As previously mentioned, the real story about the European crisis is one of lacking governance structures, and the struggle to create a new durable fiscal compact in the midst of the crisis. Politics as a whole becomes infinitely more difficult when confronted with the resource shortages that can prevent both coalition building in parliaments and patronage-based election strategies. Francis Fukuyama has a brilliant piece in his newly revived blog at the American Interest that touches on the problem of “good governance”:
Conversely, I would argue that the quality of governance in the US tends to be low precisely because of a continuing tradition of Jacksonian populism. Americans with their democratic roots generally do not trust elite bureaucrats to the extent that the French, Germans, British, or Japanese have in years past. This distrust leads to micromanagement by Congress through proliferating rules and complex, self-contradictory legislative mandates which make poor quality governance a self-fulfilling prophecy. The US is thus caught in a low-level equilibrium trap, in which a hobbled bureaucracy validates everyone’s view that the government can’t do anything competently. The origins of this, as Martin Shefter pointed out many years ago, is due to the fact that democracy preceded bureaucratic consolidation in contrast to European democracies that arose out of aristocratic regimes.
This quote is absolutely crucial, and serves to underline the incredible complexity that lies in connecting nations with different national governance systems, different varieties of capitalism and different expectations for the transnational project. Putnams theory of two-level games illustrates the added complexity that comes with achieving domestic policy goals while attempting to build diplomatic ties with international partners. Add a supernational court and a “technocratic” commission and this job does not become easier.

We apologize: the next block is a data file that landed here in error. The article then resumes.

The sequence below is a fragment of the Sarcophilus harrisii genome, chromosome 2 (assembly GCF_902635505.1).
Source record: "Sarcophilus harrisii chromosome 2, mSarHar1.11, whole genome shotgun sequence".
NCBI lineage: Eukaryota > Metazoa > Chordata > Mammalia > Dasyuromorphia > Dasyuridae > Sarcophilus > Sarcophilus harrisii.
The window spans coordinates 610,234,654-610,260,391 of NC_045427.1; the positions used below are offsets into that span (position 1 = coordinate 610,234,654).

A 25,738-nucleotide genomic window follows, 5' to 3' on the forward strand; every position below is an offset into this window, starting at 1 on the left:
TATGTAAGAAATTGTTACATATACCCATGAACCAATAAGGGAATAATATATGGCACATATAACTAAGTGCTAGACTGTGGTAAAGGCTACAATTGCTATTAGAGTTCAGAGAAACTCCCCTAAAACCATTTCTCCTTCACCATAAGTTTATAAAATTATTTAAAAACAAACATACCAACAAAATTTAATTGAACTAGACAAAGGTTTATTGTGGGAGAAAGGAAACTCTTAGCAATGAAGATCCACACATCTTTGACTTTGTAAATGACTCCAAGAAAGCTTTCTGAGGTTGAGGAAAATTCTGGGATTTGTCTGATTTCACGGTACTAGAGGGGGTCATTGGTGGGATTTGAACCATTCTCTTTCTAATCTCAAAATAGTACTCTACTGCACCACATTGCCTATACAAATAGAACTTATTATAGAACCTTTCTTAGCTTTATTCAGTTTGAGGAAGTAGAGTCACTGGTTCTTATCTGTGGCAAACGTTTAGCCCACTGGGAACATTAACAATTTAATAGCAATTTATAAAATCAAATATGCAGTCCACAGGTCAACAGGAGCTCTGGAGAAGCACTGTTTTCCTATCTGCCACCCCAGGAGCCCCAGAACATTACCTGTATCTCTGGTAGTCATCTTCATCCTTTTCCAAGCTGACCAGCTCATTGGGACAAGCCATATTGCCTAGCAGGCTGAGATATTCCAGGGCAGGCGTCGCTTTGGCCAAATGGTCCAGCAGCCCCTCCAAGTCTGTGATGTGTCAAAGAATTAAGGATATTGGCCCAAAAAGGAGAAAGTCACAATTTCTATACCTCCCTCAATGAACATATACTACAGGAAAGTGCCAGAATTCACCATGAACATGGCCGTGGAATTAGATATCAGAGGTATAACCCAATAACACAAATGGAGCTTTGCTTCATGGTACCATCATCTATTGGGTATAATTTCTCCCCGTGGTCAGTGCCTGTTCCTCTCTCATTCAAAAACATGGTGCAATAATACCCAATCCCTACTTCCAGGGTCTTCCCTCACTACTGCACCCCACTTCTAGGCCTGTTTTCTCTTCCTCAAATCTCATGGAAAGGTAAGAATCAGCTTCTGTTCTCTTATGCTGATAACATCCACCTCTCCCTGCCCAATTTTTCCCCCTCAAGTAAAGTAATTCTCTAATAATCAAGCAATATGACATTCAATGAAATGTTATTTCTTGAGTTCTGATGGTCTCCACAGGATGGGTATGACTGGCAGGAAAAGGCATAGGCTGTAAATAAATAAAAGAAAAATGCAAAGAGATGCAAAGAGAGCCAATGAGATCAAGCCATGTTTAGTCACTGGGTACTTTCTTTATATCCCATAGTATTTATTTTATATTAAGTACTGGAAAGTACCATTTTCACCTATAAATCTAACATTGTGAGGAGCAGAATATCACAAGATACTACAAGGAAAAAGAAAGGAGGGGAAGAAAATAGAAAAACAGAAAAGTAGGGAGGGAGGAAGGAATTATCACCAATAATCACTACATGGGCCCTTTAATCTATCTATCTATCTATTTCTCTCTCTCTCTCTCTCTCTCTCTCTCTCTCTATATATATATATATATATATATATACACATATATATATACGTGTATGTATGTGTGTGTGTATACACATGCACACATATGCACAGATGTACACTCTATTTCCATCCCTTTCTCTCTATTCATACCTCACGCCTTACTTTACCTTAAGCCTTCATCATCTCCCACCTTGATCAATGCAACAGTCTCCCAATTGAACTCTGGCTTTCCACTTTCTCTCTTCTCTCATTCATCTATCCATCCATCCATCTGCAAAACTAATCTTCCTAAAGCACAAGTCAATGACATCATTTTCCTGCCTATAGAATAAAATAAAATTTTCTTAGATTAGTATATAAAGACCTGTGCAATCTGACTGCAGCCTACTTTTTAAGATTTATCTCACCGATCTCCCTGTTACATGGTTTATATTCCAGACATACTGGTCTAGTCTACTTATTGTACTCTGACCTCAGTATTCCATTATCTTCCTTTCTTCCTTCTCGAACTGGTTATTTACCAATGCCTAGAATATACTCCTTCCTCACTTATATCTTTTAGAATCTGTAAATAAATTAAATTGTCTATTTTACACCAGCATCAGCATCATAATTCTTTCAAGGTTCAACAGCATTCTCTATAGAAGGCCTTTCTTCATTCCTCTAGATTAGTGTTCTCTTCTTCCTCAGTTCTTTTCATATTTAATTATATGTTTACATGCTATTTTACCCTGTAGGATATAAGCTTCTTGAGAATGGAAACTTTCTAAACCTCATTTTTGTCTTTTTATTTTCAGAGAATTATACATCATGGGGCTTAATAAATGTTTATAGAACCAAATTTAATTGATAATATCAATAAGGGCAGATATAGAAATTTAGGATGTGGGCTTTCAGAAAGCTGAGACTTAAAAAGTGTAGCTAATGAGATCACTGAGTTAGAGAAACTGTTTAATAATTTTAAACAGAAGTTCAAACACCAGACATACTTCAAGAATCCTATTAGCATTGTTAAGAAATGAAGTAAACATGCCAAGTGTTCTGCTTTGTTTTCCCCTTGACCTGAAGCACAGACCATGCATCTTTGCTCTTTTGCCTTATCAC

The Danish discourse is often vaguely neoconservative in its imagery, with the European community now “helping” Greece not just in an economic sense but in a cultural and democratic one. Clearly this is a rather vague version of Huntington’s old theory of authoritarian transitions (Fukuyama describes this here). How much of Greece’s supposed acceptance of governmental change (but not reforms) is due to framing effects, and how much stems from true alignment with the policy goals of incumbent technocrats? The drama continues, and surely one of the key issues will be whether Greece chooses to impose its rather draconian bond laws on private investors. If this is the case, this is one blow against liberalism and free markets that will be very hard to condone as the swan song of the “old Southern Europe”.
Regardless, Greece is absolutely insolvent and there is no reason to beat around this conclusion. Felix Salmon has this succint summary of the situation, with Germany essentially setting the stage for an imminent Greek default. This will not be a smooth ride, but it is better to get it done as quickly as possible, for the populations in all countries. And with the ECB having prepared the Eurozone for this event, i see no reason that Greece will not have defaulted within a very short (a month or so) timespan, regardless of what politicians and the media will choose to call the event. And as Simon has pointed out, the handling of credit events in terms of CDS exposures will be as important as the Greek bond laws in establishing the proper financial regulatory framework that will prevail after the default.